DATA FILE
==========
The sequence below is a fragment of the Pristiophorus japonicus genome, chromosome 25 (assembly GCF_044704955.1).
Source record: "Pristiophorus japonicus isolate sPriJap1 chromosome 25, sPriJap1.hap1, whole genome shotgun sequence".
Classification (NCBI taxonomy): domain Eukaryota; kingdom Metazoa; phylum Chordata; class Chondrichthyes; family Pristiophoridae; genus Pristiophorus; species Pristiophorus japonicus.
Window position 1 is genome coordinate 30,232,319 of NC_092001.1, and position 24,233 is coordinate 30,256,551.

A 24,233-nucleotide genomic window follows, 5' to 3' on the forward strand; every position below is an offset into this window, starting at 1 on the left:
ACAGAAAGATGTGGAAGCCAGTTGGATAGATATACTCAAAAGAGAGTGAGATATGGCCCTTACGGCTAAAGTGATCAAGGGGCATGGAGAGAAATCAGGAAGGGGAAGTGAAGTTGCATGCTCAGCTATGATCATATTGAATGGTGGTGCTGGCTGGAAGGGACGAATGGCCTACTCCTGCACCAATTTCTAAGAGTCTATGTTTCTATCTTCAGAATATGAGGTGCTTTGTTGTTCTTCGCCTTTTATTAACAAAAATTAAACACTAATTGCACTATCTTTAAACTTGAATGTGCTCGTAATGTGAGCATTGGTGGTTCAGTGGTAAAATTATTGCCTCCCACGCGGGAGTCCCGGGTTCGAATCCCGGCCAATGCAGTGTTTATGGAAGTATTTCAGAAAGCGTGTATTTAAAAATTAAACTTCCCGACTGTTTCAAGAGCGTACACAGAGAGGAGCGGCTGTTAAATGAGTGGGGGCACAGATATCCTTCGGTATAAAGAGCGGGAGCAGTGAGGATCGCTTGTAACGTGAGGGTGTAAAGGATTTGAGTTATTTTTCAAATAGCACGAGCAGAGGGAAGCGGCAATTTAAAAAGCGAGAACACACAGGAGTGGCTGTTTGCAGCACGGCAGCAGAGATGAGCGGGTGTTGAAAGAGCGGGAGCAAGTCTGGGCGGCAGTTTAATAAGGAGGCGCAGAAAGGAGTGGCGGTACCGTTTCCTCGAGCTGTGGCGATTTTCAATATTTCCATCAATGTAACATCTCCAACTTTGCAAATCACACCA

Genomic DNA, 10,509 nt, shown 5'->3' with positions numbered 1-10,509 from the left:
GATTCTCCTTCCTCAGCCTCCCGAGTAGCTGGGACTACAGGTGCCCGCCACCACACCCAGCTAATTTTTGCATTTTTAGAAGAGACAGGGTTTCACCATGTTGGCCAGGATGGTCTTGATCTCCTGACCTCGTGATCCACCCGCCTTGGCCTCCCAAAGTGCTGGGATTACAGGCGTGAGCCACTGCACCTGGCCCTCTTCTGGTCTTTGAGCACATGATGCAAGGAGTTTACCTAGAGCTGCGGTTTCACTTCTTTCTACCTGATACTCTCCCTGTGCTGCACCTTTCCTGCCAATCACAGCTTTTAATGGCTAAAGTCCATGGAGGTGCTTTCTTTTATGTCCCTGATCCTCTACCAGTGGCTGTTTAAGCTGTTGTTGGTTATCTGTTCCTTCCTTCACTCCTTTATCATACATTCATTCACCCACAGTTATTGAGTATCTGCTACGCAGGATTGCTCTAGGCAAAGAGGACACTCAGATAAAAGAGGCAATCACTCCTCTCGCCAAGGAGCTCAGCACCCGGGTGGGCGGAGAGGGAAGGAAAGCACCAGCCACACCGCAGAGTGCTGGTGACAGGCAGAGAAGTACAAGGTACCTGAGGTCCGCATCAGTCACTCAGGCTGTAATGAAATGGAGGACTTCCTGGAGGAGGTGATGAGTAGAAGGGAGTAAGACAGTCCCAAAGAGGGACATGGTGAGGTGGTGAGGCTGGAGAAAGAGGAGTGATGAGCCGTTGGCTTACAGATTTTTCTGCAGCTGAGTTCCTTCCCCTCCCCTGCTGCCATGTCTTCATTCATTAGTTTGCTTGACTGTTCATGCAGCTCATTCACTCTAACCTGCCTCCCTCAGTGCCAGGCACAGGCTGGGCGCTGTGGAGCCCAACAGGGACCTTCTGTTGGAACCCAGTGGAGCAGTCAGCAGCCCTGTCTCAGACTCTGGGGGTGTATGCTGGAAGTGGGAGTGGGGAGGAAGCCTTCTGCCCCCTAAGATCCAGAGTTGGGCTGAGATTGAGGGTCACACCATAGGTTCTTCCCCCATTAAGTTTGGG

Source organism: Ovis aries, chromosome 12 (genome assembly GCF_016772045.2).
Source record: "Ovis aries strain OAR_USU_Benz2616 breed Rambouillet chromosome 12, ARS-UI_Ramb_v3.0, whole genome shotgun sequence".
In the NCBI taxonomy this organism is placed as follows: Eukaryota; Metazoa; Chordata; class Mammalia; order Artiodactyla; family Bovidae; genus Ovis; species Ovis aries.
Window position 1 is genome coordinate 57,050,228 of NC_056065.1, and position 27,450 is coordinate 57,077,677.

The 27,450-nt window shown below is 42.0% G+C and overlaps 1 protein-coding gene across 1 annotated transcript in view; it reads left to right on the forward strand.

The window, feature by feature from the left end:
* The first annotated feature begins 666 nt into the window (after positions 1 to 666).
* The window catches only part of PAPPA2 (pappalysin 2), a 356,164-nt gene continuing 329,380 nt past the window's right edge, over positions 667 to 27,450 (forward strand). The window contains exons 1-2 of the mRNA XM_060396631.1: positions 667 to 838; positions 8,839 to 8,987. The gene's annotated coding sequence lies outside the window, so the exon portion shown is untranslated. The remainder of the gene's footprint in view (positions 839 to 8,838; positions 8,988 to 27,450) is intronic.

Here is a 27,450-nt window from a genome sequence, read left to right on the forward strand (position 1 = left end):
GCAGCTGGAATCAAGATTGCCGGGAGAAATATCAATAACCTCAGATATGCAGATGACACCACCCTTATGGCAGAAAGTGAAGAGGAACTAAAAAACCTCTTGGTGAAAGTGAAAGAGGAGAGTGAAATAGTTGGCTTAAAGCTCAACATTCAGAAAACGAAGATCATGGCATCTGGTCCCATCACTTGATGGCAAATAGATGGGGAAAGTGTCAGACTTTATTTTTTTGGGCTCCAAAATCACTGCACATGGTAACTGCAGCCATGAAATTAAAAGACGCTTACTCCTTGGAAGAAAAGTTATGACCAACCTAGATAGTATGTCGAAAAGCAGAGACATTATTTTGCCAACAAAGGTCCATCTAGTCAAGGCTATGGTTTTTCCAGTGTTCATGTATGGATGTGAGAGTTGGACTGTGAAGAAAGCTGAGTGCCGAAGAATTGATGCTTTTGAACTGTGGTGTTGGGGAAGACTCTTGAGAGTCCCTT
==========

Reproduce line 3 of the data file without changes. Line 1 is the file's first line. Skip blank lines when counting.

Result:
Classification (NCBI taxonomy): domain Eukaryota; kingdom Metazoa; phylum Chordata; class Chondrichthyes; family Pristiophoridae; genus Pristiophorus; species Pristiophorus japonicus.